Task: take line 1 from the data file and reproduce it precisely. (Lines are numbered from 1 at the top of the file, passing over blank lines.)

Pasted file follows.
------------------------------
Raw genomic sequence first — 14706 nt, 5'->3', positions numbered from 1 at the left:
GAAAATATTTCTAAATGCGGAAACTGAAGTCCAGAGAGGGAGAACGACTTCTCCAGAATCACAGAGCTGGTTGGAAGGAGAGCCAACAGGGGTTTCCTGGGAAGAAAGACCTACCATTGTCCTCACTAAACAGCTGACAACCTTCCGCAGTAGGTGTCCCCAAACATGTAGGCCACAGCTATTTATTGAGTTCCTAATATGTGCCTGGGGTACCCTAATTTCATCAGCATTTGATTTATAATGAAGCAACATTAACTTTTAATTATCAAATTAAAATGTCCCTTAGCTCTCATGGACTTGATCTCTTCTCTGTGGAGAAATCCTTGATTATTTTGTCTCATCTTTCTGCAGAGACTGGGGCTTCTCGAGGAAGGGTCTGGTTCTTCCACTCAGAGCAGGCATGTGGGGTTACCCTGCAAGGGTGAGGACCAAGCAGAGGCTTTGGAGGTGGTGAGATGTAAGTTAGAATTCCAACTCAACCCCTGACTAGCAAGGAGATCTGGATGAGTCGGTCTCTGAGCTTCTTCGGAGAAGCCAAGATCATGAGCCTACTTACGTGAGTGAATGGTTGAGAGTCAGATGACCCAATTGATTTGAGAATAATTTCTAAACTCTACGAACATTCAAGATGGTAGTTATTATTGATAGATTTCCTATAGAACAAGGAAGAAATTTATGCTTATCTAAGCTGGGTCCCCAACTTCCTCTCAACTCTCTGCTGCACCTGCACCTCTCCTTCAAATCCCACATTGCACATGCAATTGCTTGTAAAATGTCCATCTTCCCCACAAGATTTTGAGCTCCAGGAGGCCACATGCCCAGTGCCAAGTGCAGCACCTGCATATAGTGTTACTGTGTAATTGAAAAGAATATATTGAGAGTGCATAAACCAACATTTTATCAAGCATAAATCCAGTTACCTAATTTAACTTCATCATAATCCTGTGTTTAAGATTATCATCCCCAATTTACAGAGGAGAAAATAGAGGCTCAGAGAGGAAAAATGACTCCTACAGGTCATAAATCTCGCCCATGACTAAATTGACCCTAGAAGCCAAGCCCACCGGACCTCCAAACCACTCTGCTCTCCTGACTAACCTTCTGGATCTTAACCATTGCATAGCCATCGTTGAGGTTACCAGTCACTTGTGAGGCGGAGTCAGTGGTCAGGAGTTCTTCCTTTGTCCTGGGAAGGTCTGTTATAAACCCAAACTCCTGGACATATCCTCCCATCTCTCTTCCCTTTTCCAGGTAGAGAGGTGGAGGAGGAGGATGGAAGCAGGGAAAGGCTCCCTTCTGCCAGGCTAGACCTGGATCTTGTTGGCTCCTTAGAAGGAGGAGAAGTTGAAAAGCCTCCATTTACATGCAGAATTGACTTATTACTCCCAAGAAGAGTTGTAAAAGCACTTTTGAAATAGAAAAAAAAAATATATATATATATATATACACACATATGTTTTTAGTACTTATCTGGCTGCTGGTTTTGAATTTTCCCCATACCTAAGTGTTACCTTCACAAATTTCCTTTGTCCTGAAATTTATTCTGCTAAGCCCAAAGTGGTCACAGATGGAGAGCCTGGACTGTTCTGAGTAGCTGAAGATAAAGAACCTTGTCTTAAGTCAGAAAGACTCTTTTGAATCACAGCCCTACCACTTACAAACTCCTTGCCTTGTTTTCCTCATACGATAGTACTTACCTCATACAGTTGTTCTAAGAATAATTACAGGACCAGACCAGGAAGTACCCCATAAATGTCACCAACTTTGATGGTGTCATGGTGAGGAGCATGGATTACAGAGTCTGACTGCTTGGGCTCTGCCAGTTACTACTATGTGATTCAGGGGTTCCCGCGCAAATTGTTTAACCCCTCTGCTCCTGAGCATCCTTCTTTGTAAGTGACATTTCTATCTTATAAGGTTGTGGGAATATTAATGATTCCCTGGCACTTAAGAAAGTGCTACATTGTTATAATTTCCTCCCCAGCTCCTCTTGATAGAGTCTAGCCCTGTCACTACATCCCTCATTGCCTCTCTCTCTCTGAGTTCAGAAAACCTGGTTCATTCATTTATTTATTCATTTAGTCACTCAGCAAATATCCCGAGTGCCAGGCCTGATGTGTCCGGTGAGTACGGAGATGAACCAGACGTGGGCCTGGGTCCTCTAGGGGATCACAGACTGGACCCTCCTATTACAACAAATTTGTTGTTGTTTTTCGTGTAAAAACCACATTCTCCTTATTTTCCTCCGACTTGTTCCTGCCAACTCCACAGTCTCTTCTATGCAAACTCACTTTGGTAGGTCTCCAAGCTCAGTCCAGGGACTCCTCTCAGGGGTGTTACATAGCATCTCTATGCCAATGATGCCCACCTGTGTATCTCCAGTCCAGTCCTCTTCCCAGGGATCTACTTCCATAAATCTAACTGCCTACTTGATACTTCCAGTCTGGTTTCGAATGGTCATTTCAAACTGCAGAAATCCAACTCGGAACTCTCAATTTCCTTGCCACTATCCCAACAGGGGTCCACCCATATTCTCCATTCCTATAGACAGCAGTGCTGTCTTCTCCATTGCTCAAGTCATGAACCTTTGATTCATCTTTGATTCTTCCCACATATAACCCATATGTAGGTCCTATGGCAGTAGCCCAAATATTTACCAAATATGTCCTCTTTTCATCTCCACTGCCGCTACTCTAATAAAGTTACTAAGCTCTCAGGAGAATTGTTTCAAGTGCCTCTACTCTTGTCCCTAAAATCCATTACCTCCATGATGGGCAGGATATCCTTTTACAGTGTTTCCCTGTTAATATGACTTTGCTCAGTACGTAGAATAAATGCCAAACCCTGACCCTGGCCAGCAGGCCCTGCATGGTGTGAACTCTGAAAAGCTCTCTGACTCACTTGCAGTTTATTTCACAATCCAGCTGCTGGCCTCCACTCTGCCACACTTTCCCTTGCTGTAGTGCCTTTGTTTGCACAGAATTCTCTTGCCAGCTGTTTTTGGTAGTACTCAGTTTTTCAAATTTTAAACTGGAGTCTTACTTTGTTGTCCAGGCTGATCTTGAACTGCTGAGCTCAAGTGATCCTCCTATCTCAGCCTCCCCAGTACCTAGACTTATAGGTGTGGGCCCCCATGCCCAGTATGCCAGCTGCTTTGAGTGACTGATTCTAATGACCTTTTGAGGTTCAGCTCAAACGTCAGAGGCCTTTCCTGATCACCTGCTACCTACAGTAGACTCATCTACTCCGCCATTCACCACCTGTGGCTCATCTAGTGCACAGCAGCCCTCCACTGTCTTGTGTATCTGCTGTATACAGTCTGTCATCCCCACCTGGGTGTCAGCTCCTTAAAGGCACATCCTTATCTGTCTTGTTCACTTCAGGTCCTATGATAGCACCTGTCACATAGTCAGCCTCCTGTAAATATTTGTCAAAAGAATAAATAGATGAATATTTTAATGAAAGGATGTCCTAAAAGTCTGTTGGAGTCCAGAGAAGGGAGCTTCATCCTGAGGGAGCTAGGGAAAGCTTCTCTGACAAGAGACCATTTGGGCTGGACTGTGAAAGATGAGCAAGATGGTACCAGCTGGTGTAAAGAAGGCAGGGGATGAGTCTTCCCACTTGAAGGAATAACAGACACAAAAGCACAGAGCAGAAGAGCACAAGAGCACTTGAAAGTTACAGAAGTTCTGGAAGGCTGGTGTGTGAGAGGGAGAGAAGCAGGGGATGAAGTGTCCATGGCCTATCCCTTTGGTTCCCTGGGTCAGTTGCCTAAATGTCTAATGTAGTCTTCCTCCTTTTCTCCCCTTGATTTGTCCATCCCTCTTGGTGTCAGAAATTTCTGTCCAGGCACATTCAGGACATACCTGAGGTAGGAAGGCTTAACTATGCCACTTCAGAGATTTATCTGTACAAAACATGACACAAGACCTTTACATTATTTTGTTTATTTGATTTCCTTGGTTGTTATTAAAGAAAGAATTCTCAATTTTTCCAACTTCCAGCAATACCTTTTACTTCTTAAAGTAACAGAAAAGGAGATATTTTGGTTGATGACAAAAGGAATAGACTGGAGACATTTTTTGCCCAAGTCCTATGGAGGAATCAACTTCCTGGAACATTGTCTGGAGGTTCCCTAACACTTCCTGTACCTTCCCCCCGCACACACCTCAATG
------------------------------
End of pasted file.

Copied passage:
Raw genomic sequence first — 14706 nt, 5'->3', positions numbered from 1 at the left: